Escaping Oz Dorothy was shocked when Glinda the Good Witch of the North told her that she “always had the power” to go back to Kansas. Scarecrow asked why Dorothy had not been told this before. “Because she would not have believed me; she had to learn it for herself.” Which pretty much sums up my life and career.
My officemate has a habit of speaking too loudly on the phone. I’ve asked her politely to stop, but it keeps on happening. I like this person but I can’t hear myself think sometimes. I witness others ignoring a company policy with only occasional, half-hearted enforcement from management… it drives me crazy.
In my Building Trust practice, I often speak on ways we can intentionally expand trust in relationships. Genuine mutual trust is so valuable it can be life- and career- changing. And once trust gets established, both people usually work extra hard to stay worthy of it. This is natural and healthy; it keeps us on the straight and narrow.
Build Trust by Going to the Icky Place We’ve all been there – perhaps you are there right now. We’re at the edge, poised to talk about an issue that is awkward, uncomfortable, and (we fear) potentially volatile with another person. This issue matters, otherwise we wouldn’t have anxiety about it.
One characteristic of a mutually-trusting relationship is that both parties understand and accept the other’s basic human imperfections. Recently I gave a talk on picking wise battles. Regular readers of this blog know that I heartily favor facing issues while they are still small at the same time if we feel compelled.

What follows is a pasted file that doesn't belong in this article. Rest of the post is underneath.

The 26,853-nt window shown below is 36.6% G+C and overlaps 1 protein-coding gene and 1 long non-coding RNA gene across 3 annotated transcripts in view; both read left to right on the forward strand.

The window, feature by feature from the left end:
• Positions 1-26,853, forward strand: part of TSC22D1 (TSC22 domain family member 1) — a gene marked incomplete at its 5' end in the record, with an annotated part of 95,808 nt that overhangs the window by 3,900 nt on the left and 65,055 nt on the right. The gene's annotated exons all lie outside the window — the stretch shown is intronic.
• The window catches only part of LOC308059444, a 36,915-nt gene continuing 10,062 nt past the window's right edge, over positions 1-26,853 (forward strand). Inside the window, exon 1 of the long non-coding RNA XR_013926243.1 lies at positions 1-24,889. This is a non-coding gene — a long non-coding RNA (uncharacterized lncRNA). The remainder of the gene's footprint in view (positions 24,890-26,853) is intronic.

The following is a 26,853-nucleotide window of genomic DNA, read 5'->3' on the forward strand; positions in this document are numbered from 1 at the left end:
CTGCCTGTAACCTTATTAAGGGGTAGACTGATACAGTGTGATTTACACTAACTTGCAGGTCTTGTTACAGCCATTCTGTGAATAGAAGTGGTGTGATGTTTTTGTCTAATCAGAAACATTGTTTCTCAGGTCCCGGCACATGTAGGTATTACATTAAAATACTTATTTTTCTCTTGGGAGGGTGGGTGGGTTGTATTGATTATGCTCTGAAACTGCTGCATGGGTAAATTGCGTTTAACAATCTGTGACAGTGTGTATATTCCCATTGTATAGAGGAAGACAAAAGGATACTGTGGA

Building Trust, LLC usually concentrates on what we can do to earn the trust of other folks. Today we explore the other side of that coin. Do you ever wonder why trust seems to come more naturally to certain people? You notice that others’ willingness to extend trust differs widely from your own.
Building Trust Overcomes Isolation People have asked why I seem to have endless passion and energy around the topic of trust-building. I’ve shared with them that I know first-hand what it feels like not to trust – how isolating, stressful, frustrating, and fearful an untrusting life can be.
Last week I had the honor of speaking on Building Trust to three different groups of chief executives in Austin, TX. These were highly engaged members of Vistage International an organization dedicated to helping leaders of small to mid-size businesses seize opportunities, solve problems, and learn from world-class speakers.
Recently we posted a summary of the key points I made in a talk to the Wooster Young Professionals. Now let’s take a look at some selected video segments, starting with a concept I call “the bride and the veil. Check It Out This concept actually stretches further.